LONDON - U.S. inventories of distillate fuel oils such as diesel and heating oil have been depleting since the start of March, reversing some of the accumulation over the previous five months, mostly because of an acceleration in exports.

Distillate stocks stood at 112 million barrels on April 14, down from 122 million on March 3, according to the U.S. Energy Information Administration (“Weekly petroleum status report”, EIA, April 19).

Inventories were -18 million barrels (-14% or -1.16 standard deviations) below the prior ten-year seasonal average, widening from a deficit of -12 million (-9% or -0.73 standard deviations) six weeks earlier.

The recent run-down in inventories has partially reversed the previous accumulation, which had seen the deficit narrow from -31 million barrels (-22% or –2.05 standard deviations) on October 7.

Consumption of distillate fuel oil remains subdued as a result of the widespread downturn in manufacturing and freight activity since the third quarter of 2022.

Consumption and production have increased by a similar amount since the start of March, indicating little change in the domestic balance.

But net exports have accelerated significantly, to an average of more than 0.9 million barrels per day in the most recent five weeks from less than 0.7 million b/d in late January and early February, depleting stocks.


Despite the recent tightening of inventories, nearby futures prices and calendar spreads have remained under pressure.

Front-month futures prices for ultra-low sulphur diesel delivered in New York Harbor have halved to $105 per barrel, down from $198 at the end of May 2022, after adjusting for inflation.

In real terms, prices are in the 58th percentile for all months since 1990, down from the 98th percentile at the end of May 2022, as concerns about fuel availability have eased.

The one-year calendar spread, closely tied to the expected production-consumption balance, has slumped to a backwardation of less than $4 per barrel, down from $68 on Oct. 28 and $90 on April 28, 2022.

Traders no longer anticipate a shortage of distillates as a result of Russia’s invasion of Ukraine and the U.S. and EU sanctions imposed in response.

Instead the downturn in the global industrial cycle, rising interest rates, and a relaxed approach to sanctions enforcement have ensured distillates remain plentiful.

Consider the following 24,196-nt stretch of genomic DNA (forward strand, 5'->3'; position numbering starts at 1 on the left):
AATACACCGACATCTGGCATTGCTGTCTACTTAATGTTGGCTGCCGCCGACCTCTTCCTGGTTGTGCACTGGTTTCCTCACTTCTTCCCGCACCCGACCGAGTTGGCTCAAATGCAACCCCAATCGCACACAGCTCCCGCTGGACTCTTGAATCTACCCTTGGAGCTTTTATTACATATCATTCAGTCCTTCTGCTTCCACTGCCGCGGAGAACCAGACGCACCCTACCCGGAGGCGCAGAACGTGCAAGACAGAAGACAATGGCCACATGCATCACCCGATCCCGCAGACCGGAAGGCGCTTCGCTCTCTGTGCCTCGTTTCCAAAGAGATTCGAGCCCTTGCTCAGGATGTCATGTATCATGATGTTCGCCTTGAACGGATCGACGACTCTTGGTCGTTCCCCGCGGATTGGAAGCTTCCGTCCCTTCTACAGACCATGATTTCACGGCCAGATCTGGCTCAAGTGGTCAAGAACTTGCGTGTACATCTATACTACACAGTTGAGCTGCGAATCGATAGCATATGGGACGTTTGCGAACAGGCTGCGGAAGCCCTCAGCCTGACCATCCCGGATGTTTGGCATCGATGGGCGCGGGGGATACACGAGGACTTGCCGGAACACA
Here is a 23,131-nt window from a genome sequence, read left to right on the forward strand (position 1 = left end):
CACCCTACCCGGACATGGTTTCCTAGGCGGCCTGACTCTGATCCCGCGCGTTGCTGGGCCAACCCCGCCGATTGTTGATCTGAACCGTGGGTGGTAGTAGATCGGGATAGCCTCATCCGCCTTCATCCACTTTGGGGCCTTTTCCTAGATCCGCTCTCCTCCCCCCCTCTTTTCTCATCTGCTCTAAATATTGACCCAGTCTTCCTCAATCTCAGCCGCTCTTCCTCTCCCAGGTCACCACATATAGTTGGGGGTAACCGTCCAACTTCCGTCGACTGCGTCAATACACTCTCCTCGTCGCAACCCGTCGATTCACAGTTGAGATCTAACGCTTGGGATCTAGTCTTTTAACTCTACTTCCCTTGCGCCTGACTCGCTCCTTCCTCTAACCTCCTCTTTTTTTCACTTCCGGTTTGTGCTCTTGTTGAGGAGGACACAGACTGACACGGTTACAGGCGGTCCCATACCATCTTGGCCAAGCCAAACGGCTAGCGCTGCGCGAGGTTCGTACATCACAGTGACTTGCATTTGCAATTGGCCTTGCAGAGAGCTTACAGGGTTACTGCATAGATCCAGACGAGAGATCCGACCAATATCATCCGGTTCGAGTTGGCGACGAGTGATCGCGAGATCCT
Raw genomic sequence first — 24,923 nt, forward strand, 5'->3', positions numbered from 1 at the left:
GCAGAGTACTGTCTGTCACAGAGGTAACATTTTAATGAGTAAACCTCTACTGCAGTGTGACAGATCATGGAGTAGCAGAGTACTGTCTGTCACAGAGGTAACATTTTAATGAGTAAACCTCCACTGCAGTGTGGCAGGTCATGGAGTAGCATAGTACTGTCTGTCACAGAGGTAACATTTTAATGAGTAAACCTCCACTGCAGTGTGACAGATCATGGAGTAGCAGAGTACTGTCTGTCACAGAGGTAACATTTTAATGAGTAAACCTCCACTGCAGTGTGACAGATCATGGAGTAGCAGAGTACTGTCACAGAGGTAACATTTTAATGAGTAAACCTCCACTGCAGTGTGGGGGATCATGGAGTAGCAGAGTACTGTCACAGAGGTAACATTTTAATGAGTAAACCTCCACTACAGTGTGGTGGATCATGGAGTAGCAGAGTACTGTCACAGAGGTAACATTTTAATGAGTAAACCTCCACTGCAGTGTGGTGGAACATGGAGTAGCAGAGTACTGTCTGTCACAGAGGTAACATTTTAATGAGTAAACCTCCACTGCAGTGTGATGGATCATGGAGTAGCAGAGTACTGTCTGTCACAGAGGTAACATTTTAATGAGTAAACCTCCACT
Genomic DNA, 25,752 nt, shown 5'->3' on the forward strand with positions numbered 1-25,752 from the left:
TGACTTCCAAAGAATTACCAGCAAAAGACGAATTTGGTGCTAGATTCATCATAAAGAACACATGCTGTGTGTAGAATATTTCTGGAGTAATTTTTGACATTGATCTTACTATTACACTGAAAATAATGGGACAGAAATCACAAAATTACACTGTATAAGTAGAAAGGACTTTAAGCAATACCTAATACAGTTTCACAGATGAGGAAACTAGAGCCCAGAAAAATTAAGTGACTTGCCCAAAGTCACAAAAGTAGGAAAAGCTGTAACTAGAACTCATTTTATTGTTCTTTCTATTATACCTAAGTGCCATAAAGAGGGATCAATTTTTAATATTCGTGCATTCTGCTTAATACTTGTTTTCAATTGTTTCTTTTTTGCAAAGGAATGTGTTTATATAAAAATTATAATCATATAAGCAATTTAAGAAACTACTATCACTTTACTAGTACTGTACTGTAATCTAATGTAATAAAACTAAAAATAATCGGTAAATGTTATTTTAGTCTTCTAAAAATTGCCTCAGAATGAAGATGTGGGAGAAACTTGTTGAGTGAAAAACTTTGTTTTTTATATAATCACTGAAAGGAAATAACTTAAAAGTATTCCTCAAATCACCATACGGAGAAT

Inventories have increased consistently across North America, Europe and Asia since hitting a low in the third quarter of 2022.

Futures prices for distillates have fallen even faster than for crude petroleum as concerns about limits on refinery capacity have eased.

The gross refinery margin or crack spread for turning Brent into diesel with both delivered in December 2023 has fallen to less than $26 per barrel from $42 in mid-October.


The broader picture is still that U.S. distillate consumption is falling in line with the slowdown in manufacturing and freight activity.

The volume of distillate supplied to the domestic market in January 2023, a proxy for consumption, was the lowest for the time of year since 2017.

The volume supplied in the three months from November to January, which smooths out some month-to-month volatility, was the lowest since 2015.

Consumption in November-January was down -4.4% compared with the same period a year earlier, a contraction previously associated with a mid-cycle slowdown of cycle-ending recession.

For now, inventories are still well below the long-term average, ensuring prices, calendar spreads and cracks have remained elevated.

Stocks at the end of January were the lowest for the time of year since 2014 and before that 2003 (“Petroleum supply monthly”, EIA, March 31).

Inventories are also very low in Europe and Asia.

But distillate supplies now appear to be in balance with consumption, or even a small surplus, after a persistent and unprecedented deficit between the middle of 2020 and the middle of 2022.

If the cyclical slowdown persists, or deepens, inventories should gradually climb back towards the long-term average throughout the remainder of 2023 and into 2024.

John Kemp is a Reuters market analyst. The views expressed are his own (Editing by Jan Harvey)